Perhaps this is also the ultimate temptation with which we are presented, at our highest stages of spiritual development. Because when one does truly become a Light Bearer, and become possessed of corresponding expanded awareness and capabilities, the temptation to use it for selfish ends has to be one of the single greatest obstacles imaginable. We can see this manifesting in many forms, such as using the light of the intellect to build technological methods to control and manipulate nature and other people, the exertion of the light of magical will to satisfy one’s own self-centered desires, spiritually exalting one’s own ego in spiritual materialism, or in gaining material wealth and power over others.

In the end, all are the attempts of the finite self or ego to become God-like, or rather, to become like a false notion of God, as a King or Ruler on a throne, a finite entity with infinite capabilities. It’s fundamentally a refusal to realize and accept one’s place as an illusory appendage of the Infinite One, meant to act in harmony with all of Creation, and to utilize one’s gifts as a self-less Light Bearer in service to humanity. At whatever level it occurs in our development, we always have the temptation to place the will of the self over the will and well-being of others, this being perhaps the fundamental essence of evil, which ultimately culminates in the utilization of others as extensions of the self to fulfill one’s own desires.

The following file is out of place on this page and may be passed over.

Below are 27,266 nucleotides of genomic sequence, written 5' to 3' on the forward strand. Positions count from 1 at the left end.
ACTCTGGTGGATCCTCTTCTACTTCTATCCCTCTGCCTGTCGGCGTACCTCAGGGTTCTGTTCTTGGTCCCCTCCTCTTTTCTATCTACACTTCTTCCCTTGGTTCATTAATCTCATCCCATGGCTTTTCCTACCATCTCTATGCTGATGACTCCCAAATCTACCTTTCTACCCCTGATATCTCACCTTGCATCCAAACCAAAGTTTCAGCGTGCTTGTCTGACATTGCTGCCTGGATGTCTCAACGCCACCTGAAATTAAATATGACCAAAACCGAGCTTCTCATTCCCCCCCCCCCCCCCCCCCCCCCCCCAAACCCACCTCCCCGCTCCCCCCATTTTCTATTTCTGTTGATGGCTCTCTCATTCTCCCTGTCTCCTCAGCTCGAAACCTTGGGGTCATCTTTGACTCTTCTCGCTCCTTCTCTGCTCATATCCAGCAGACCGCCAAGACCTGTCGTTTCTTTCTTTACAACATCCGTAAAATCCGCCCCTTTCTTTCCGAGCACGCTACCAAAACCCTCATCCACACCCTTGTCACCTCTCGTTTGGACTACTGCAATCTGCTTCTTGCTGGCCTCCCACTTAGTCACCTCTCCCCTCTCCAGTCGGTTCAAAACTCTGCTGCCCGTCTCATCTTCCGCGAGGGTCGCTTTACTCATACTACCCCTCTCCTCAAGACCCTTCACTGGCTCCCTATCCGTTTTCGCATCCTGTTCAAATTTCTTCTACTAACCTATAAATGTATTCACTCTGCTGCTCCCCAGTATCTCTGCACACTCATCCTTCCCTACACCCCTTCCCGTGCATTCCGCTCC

Would You Pass? 

Here’s an interesting question: If you were to be granted all the Power of This World today, would you pass The Test? Would you be able to resist the temptation to use your control over the illusory world to endlessly fulfill your own desires? Would you choose to surrender to the larger plan, which even with all your knowledge you can never fullylucifer comprehend, and to use your abilities only to heal and enlighten others, never to control them or inflict harm, or even your own brand of justice? Would you, in spite of all your power, forgive the ignorant even as they nailed your hands to the cross, rendering your Heart wide open and undefended?

The great Light Bearers of history have given us examples for how to walk the tightrope forward, to resist the temptations of power, and become the selfless servants that humanity needs. Nobody said it would be easy; in fact, its probably the most difficult thing that anyone can do. Perhaps this is why the ability to die and be reborn is such a critical component of freemasonry, as well as mythology in general. We must be able to die to the false self, and all of its desires and fears, if we ever wish to be worthy Bearers of the Light.